The government’s decision to lease a lagoon to a dolphin habitation and family recreation project proposed by top tennis player Amir Mansoor will not force the marine creatures into captivity, and will support conservation efforts for one of the ocean’s most personable yet at-risk inhabitants.
On October 4, the Cabinet deliberated on a paper submitted by the Finance Ministry to lease a lagoon, location unspecified, for a dolphin habitation and training center.
While program specifics have not been officially released, an individual who has participated in such programs elsewhere and is familiar with the Maldives’ project informed Minivan News that the lagoon project is as much a conservation effort with educational motives as it is a recreational enterprise.
Correcting local media’s use of the word “trainer”, the source said the project will create “an open water program during which the dolphins will accompany the care takers on daily unstructured excursions,” and defined the role of caretaker as “taking a dog for a walk. This isn’t a Seaworld enterprise, with hoops and balls for public entertainment.”
While the lagoon program does not aim to put dolphins on display for commercial purposes, the source acknowledged that “it is an industry, you can’t deny that. People want to swim with dolphins. But this program is saying, ‘make it sensible.'”
Demonstrations will be offered but sources say they will be educational, not commercial.
“The demonstrations will show what dolphins are capable of, their speed, their use of eco-location, and other details. It will be fun, but education is the goal. Many people don’t know the basic facts of a dolphin’s lifestyle,” said source.
She added that reachout programs will be established with local public schools, handicapped organisations and orphanages.
The site is also being planned as “a place to spend the day,” featuring billiards, table tennis, photography, a restaurant, and play areas. With daily ferries from Male’, the cost will be friendly to locals.
“Above all, we’re trying to offer both locals and expatriates something to do. The dolphin program is a part of this larger recreational plan,” she summarized.
Freedom: the benchmark for success
The dolphin program includes two lagoons: a 1 kilometre living area surrounded by nets and allowing for free flow of water and fish, and a second, much larger area for excursions. The design is intended to simulate a natural habitat.
“The proposed lagoon is the largest for the small number of dolphins that will inhabit it in the world,” said one source. “It’s so spacious that if the dolphins don’t want to participate in an activity or hang around divers, they can just swim off. The philosophy is, ‘we’ll reward what you like, but you ignore what you don’t like’.”
The program follows a blueprint first attempted by the United States Navy in the 1960s. Since then, several conservation-based facilities have opened in the Caribbean with consistent levels of success.
Freedom is a critical benchmark: “Since the dolphins accompany trainers on daily excursions to the open ocean, it is clear to most people that the dolphins are free to leave or choose to return ‘home’,” said Director of Dolphins and Programs for the Curacao Dolphin Academy and President of the Southern Caribbean Cetacean Network (SCCN) George Kieffer.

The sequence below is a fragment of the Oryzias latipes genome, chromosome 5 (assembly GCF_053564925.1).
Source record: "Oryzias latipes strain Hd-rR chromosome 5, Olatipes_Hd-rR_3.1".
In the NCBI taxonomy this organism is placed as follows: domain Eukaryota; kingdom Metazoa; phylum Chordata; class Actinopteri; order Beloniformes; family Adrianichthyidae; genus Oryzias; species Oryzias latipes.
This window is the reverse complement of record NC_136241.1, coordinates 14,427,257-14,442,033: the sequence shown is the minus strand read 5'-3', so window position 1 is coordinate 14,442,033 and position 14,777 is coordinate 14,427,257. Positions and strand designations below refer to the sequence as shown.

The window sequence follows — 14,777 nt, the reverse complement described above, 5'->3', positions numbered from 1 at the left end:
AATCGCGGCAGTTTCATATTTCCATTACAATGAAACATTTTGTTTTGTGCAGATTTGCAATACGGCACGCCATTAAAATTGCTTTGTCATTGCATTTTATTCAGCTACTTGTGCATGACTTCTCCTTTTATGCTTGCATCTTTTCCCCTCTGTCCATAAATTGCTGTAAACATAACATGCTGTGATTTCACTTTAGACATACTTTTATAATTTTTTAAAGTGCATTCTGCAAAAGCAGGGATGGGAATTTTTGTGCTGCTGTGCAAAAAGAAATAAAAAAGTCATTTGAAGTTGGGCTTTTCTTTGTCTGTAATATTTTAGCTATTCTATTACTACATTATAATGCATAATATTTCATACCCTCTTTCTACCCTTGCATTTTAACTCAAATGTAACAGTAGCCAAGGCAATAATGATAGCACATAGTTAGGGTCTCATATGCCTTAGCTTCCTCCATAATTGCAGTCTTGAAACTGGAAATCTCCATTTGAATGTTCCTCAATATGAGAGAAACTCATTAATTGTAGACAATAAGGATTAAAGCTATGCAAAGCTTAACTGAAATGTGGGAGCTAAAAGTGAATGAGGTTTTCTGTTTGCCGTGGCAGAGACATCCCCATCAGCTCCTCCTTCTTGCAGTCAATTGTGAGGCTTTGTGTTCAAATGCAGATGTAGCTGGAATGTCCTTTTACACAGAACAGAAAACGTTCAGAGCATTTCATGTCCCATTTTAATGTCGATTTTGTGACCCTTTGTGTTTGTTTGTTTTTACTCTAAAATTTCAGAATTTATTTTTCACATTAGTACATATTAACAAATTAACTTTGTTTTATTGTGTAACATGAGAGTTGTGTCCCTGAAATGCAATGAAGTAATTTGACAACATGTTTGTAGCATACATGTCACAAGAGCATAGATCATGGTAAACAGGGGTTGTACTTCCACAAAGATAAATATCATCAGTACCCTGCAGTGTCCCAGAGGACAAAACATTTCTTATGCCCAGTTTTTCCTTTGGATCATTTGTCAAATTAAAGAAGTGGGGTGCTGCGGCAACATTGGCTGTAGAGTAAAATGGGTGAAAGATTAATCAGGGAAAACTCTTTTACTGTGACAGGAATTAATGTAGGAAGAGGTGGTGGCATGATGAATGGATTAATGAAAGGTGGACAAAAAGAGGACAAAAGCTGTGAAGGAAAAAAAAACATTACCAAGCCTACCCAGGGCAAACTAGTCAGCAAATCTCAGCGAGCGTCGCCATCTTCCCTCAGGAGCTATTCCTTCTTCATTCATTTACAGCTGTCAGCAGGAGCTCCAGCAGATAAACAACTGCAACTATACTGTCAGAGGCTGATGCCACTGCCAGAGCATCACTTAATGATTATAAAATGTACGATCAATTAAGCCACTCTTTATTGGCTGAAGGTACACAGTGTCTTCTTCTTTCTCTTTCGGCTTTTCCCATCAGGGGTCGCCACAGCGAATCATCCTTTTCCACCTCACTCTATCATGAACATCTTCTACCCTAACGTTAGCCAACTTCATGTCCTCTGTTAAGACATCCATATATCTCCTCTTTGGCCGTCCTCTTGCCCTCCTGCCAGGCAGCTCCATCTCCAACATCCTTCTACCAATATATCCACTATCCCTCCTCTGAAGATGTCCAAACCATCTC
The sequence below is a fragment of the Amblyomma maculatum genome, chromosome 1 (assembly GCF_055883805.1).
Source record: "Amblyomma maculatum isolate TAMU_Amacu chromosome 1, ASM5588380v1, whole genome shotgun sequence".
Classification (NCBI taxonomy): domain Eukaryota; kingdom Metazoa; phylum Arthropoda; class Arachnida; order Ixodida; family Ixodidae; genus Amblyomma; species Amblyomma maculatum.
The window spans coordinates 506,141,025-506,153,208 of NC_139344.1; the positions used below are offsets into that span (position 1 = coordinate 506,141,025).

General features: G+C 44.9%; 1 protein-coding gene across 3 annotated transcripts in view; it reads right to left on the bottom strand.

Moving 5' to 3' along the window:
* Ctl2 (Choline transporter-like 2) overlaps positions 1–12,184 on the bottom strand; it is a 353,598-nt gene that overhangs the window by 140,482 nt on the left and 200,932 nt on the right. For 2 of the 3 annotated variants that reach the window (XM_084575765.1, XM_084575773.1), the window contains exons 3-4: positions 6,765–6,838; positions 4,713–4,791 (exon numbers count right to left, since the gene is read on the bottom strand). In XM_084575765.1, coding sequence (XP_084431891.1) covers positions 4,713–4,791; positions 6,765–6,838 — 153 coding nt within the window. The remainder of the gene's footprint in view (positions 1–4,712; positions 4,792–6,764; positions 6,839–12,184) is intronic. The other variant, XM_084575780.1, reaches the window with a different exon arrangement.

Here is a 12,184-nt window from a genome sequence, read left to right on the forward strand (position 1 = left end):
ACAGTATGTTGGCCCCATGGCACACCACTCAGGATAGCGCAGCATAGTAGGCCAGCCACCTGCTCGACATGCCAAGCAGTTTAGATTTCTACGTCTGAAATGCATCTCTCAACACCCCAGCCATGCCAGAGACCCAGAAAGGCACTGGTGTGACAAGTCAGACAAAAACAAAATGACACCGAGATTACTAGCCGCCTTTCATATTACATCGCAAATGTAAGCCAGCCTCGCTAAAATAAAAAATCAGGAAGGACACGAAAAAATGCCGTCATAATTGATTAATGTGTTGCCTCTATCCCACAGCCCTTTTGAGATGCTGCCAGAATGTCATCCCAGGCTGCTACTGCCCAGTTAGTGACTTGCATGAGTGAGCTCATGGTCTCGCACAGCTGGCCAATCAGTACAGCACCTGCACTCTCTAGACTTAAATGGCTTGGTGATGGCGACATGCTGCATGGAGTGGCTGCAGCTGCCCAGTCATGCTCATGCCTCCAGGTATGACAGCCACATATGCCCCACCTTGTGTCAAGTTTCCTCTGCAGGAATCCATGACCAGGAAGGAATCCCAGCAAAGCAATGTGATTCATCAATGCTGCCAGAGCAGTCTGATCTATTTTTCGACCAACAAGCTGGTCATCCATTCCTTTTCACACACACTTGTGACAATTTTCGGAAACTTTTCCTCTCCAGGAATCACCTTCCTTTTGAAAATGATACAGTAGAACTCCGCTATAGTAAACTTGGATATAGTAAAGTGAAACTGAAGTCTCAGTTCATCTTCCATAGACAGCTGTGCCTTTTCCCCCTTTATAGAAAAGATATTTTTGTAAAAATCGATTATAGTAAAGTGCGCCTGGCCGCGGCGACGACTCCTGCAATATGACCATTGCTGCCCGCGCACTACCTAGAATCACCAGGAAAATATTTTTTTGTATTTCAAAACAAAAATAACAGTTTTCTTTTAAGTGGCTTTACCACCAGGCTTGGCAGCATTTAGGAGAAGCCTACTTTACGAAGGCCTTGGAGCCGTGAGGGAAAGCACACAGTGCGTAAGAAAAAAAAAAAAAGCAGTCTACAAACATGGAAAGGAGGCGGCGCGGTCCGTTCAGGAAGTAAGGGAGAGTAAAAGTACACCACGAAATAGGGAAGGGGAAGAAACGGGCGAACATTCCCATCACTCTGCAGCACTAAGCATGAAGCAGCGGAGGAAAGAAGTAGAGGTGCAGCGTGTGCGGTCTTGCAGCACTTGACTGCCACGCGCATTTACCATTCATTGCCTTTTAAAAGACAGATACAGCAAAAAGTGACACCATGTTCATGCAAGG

Dolphins have allegedly exhibited natural behavior in these facilities including hunting, breeding and social ranking.
Though given the option to swim off, sources observe that dolphins willingly return to their enclosed living space when excursions are over. “They like to be intrigued and challenged, so the programs are always offering new exercises. If you were to put dolphins in a lagoon and just feed them, they would be very unhappy. As long as the challenges keep coming, the dolphins appear to be happy.”
“Make it sensible”
While some activists criticise any form of animal captivity, others suggest that open water programs are protecting the dolphin species.
Kieffer said programs similar to that proposed in the Maldives receive significantly less criticism than marine parks or inland aquariums, and nearly all negative claims have been “demonstrably untrue.”
“The success would appear to be measured by all three [existing facilities] having not only self-sustaining breeding populations, but increasing populations,” he said. As these populations surpass facility capacities, others such as the Maldives’ lagoon program are being endorsed.
“Once these animals have been bred and raised in open water programs, they can’t be released into the wild,” said a source familiar with the programs. “It’s better to find a way to keep them healthy. The program in the Maldives is good because these dolphins need a place to go.”
Rather than capture and train indigenous bottlenose dolphins, the Maldives’ lagoon program will import dolphins already bred in similar facilities. The bottlenose does well in human care, said Kieffer, preferring “small numbers within a social group and shallow water. [Maldives’] local dolphins such as the pan-tropical spotted dolphin and the spinner dolphin prefer deep water and hundreds of individuals within a large moving social group.”
Minivan asked Kieffer if the world’s oceans are safe for dolphins.
“Sadly no; they are vulnerable to the swift and diverse pressures human activities are placing on the sea. Dolphins and whales have endured over 50 million years of the ocean’s natural stresses and strains. And now in just the past several decades, our impact on the seas has rendered them fragile.
“Dolphins are a charismatic species that attracts human attention. The popularity of aquariums, zoos, and interactive programs highlights this point. When people have the opportunity to intimately view and interact with dolphins, they have the potential to form a cognitive and emotional connection – one that has the potential to arouse individuals to care for their new-found friends and become involved in marine causes.”